Growing Up Queer & Coming Out

I wasn’t someone who has known they were gay since they were five. I started questioning my sexuality when I was in middle school, but even then I pushed the thoughts out of my mind, and just “knew I was straight.” Looking back on younger me, I’m giving her the biggest eye roll ever.

I remember the first time I ever heard about gay people. I was watching the TLC show Bringing Home Baby, and I was around 4 or 5 years old. There was a lesbian couple on this episode and one of them was pregnant through IVF. I can vividly remember one woman saying, ” I am so happy I married my best friend.” Immediately a light bulb went off in my head, I can marry a girl? Technically you couldn’t “legally” get married then, but that’s beside the point.  I made a life plan (at five years old) to marry a girl (since all my best friends were girls) if I “couldn’t find” a boy to marry.

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Now this should have been a huge alarm going off that I was gay. But even when I thought about it at twelve or thirteen, I made excuses about how “it was normal for little kids to want to marry their best friends.” Fast forward my spring semester of freshman year, and my fall semester of sophomore year, all I could think about was the possibility of being a lesbian. I accepted that I was in fact gay in late summer/early fall of 2015, and then came out to my parents and sister on October 25, 2015.

I knew my parents weren’t going to care, and would love me anyway, but I was terrified. Both my parents are pretty liberal, so I knew I shouldn’t be worried, but we are a very religious family. My dad went to seminary and was a preacher for most of my childhood, and my mom’s father was also a preacher. I had heard so may horror stories of kids getting kicked out because they came out to their religious parents I began to wonder, what if that happens to me?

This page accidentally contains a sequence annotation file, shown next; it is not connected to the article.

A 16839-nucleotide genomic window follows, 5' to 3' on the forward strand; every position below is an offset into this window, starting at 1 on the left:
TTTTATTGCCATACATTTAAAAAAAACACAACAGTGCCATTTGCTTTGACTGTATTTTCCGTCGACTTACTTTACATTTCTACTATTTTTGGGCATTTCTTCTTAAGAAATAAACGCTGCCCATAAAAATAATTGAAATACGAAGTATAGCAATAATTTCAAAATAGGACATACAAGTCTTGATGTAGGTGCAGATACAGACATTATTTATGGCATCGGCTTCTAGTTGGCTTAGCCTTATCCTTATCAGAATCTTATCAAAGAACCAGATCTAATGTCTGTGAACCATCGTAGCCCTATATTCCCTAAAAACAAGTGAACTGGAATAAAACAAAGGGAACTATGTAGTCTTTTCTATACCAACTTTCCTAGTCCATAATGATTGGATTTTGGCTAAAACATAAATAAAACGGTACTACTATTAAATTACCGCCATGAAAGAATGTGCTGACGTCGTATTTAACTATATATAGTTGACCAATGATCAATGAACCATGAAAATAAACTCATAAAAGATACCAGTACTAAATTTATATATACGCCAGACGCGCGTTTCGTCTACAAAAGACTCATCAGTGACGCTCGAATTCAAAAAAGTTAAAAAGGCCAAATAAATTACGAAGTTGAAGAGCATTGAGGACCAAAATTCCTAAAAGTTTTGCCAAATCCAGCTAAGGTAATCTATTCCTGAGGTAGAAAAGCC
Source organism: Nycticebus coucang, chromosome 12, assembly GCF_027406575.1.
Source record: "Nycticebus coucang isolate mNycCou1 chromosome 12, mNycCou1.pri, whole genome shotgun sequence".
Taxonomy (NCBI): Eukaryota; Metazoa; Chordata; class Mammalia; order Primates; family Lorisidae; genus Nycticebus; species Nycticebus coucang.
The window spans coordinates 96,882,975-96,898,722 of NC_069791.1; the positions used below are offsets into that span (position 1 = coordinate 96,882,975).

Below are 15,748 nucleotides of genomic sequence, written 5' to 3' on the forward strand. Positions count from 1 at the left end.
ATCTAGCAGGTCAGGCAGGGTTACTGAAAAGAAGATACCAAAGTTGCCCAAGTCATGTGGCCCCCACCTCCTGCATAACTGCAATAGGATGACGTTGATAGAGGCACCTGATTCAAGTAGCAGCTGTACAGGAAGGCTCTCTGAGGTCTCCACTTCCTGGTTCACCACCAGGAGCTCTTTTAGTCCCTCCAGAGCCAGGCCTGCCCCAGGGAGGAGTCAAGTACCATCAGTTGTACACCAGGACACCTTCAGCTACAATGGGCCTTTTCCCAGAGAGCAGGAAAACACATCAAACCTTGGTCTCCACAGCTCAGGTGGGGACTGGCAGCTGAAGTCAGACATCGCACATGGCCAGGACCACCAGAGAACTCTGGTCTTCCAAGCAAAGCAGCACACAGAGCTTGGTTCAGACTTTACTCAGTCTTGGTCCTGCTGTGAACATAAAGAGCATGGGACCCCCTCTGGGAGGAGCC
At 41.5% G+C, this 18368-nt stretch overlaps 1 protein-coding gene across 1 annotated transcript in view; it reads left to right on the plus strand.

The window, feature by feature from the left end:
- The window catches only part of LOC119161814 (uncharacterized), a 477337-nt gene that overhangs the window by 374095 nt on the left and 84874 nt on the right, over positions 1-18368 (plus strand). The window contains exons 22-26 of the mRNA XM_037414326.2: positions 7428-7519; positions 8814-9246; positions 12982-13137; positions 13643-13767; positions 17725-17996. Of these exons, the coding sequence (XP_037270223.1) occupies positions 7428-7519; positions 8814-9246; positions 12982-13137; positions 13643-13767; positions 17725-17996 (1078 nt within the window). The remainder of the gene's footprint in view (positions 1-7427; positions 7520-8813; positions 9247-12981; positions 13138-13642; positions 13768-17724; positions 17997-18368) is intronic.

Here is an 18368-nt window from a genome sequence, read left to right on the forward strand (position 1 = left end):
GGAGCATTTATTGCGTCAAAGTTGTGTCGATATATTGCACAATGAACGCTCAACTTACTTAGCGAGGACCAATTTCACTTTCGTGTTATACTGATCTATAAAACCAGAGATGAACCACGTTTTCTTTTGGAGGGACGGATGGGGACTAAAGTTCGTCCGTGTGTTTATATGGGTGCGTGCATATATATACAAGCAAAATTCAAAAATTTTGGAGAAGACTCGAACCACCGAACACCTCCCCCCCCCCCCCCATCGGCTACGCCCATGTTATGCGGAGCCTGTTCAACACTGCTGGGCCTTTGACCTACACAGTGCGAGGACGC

I felt sick to my stomach every time I would see my parents when I hadn’t come out yet. I wanted to do it really casually, because I don’t think me being gay should be a big deal, but that’s not what happened. I ended up saying to my mom, “I need to tell you something,”  and then sitting there shaking and crying in utter fear for ten minutes before I spoke again. This was exactly how I did not want to do it, but in the long run it doesn’t really matter.

Coming out has made me feel so much more free. It’s only been a little over a year since I told my parents, and i already feel so much more comfortable with myself. The best decision I made when pertaining to telling my parents – or anyone for that matter, was waiting until I had fully executed myself. I think that if I had come out when I was still questioning my sexuality, and didn’t know if I was bisexual or gay or something else, it would have been a lot harder. If I could give someone one piece of advice when coming out as anything, it would be to accept yourself first, and to be open with your feelings. The second part isn’t something that comes naturally to me. I’m someone who keeps most things to myself, but I think when coming out it’s important to be open and honest.

This is my coming out story, in all it’s glory. It may not be that exciting ,or dramatic, or interesting, but it’s a major event in my life. If you’re in the LGBTQIAP+ community let me know what one piece of advice you would give to someone who wants to come out. If you need anything, or just someone to talk to, you can contact me through my contact page, or at the email queerly.texan@gmail.com.